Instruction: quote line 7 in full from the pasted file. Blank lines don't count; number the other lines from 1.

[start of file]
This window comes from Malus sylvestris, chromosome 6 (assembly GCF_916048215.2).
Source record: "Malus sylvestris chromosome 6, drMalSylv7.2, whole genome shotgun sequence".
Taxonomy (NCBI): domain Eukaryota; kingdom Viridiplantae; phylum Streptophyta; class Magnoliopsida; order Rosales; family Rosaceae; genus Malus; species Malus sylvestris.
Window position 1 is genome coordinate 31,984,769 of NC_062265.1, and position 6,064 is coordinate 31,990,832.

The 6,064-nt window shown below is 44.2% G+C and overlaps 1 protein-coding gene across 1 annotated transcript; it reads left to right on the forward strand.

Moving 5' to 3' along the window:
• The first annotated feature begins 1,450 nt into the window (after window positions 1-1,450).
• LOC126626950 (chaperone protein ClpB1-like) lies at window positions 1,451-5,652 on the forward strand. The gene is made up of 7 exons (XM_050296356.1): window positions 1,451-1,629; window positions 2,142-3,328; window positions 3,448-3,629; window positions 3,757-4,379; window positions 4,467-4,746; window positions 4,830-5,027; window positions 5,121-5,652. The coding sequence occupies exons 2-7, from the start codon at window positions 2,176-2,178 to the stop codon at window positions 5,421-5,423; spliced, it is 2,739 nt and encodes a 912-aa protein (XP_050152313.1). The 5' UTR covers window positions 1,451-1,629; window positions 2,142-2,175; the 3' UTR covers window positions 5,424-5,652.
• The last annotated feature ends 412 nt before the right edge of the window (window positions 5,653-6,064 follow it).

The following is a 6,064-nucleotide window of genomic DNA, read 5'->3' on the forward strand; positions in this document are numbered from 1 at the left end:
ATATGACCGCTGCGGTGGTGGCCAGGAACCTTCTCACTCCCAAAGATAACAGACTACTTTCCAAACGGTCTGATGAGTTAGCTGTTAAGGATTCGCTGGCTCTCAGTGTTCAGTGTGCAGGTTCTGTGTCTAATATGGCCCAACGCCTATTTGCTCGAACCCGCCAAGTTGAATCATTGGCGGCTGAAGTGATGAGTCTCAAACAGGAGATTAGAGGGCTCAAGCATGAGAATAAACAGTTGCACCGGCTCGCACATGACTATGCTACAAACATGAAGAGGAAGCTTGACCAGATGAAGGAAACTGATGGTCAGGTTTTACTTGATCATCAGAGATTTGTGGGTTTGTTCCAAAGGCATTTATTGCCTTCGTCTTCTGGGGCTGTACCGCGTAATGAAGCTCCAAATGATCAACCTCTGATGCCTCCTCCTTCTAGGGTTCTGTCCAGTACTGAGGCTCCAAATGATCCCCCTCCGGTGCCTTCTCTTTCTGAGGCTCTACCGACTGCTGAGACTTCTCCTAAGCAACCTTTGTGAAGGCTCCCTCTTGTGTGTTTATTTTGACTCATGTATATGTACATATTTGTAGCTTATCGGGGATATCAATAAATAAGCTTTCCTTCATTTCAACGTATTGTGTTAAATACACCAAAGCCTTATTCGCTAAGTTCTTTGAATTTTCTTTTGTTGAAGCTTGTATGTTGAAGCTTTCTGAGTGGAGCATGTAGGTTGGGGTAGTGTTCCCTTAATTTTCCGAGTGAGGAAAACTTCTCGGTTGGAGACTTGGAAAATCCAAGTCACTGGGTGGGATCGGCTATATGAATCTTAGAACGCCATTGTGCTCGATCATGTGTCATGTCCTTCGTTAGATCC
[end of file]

• The first annotated feature begins 1,450 nt into the window (after window positions 1-1,450).